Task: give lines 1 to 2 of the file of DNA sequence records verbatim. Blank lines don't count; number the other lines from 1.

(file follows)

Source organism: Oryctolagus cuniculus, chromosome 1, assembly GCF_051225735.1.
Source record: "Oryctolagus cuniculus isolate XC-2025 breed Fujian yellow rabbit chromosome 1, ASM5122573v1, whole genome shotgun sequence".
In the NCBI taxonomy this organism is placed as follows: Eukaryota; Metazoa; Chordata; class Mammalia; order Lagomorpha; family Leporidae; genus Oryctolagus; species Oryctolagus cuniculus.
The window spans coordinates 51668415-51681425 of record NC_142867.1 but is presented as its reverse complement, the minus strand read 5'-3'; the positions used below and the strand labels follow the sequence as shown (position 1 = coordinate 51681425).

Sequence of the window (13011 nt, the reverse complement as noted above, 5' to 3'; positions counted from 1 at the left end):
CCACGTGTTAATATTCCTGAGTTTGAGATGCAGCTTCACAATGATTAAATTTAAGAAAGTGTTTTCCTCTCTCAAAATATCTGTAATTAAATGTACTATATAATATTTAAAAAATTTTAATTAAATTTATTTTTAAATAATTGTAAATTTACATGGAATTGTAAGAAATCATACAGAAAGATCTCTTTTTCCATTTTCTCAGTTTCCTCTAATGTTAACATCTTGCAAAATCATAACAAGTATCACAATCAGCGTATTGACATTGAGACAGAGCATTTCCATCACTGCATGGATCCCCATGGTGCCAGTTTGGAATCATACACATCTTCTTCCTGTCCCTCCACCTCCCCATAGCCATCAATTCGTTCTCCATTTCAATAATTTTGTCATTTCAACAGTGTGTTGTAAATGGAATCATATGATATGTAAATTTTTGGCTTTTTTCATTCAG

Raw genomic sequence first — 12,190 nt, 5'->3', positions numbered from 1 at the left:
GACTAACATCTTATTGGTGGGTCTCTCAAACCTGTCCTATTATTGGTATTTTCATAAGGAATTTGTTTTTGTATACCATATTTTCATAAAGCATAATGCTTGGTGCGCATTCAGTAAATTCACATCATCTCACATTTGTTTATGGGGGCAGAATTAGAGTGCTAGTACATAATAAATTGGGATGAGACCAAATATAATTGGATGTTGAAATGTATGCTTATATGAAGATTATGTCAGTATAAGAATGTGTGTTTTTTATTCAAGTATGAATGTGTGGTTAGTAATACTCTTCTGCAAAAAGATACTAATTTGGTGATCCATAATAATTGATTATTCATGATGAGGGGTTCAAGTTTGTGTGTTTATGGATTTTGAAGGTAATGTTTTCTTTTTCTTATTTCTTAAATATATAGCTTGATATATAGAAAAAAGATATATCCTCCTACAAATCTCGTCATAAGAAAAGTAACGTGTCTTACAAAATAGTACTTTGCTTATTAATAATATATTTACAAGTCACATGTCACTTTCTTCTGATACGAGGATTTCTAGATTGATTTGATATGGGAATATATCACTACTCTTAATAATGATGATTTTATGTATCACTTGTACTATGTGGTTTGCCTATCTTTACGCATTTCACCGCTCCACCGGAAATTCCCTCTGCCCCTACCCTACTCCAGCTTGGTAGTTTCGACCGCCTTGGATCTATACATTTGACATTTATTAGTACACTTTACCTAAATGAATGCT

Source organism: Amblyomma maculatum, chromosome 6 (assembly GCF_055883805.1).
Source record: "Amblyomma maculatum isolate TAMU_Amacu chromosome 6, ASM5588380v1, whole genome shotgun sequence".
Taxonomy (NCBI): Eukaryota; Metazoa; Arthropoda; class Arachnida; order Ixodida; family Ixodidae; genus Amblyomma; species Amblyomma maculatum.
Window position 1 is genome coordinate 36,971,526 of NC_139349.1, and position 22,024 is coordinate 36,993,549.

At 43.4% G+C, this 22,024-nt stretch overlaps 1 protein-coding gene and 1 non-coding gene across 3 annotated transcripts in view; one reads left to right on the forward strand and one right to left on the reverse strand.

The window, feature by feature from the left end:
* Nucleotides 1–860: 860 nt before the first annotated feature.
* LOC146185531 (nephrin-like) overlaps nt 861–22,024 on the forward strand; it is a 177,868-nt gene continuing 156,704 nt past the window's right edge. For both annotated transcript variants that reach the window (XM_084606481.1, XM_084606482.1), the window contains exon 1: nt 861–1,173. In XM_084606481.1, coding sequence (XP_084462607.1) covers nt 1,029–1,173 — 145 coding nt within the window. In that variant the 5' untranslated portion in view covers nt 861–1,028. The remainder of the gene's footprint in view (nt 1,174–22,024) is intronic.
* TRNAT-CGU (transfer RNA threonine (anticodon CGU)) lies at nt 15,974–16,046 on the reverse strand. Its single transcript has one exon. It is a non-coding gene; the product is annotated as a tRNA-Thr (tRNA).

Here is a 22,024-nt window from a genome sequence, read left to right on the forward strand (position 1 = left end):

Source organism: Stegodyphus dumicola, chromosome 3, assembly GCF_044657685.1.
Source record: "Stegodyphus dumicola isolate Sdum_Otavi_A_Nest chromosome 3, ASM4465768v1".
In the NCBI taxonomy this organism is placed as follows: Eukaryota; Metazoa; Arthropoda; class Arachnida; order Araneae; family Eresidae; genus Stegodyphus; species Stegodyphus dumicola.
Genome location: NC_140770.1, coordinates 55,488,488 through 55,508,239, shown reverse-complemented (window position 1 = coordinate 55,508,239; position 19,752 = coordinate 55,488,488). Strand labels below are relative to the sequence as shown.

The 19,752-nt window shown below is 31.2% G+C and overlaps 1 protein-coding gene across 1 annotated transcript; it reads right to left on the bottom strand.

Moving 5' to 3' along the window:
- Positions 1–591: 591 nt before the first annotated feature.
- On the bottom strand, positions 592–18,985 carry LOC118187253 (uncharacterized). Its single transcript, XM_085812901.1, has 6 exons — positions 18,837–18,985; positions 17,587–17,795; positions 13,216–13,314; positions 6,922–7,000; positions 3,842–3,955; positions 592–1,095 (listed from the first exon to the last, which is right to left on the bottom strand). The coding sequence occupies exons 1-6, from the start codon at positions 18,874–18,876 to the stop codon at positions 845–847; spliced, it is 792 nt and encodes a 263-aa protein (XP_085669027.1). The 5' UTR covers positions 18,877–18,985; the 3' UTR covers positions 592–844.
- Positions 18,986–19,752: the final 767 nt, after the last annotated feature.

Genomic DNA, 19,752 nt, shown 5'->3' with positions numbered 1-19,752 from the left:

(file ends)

Source organism: Oryctolagus cuniculus, chromosome 1, assembly GCF_051225735.1.
Source record: "Oryctolagus cuniculus isolate XC-2025 breed Fujian yellow rabbit chromosome 1, ASM5122573v1, whole genome shotgun sequence".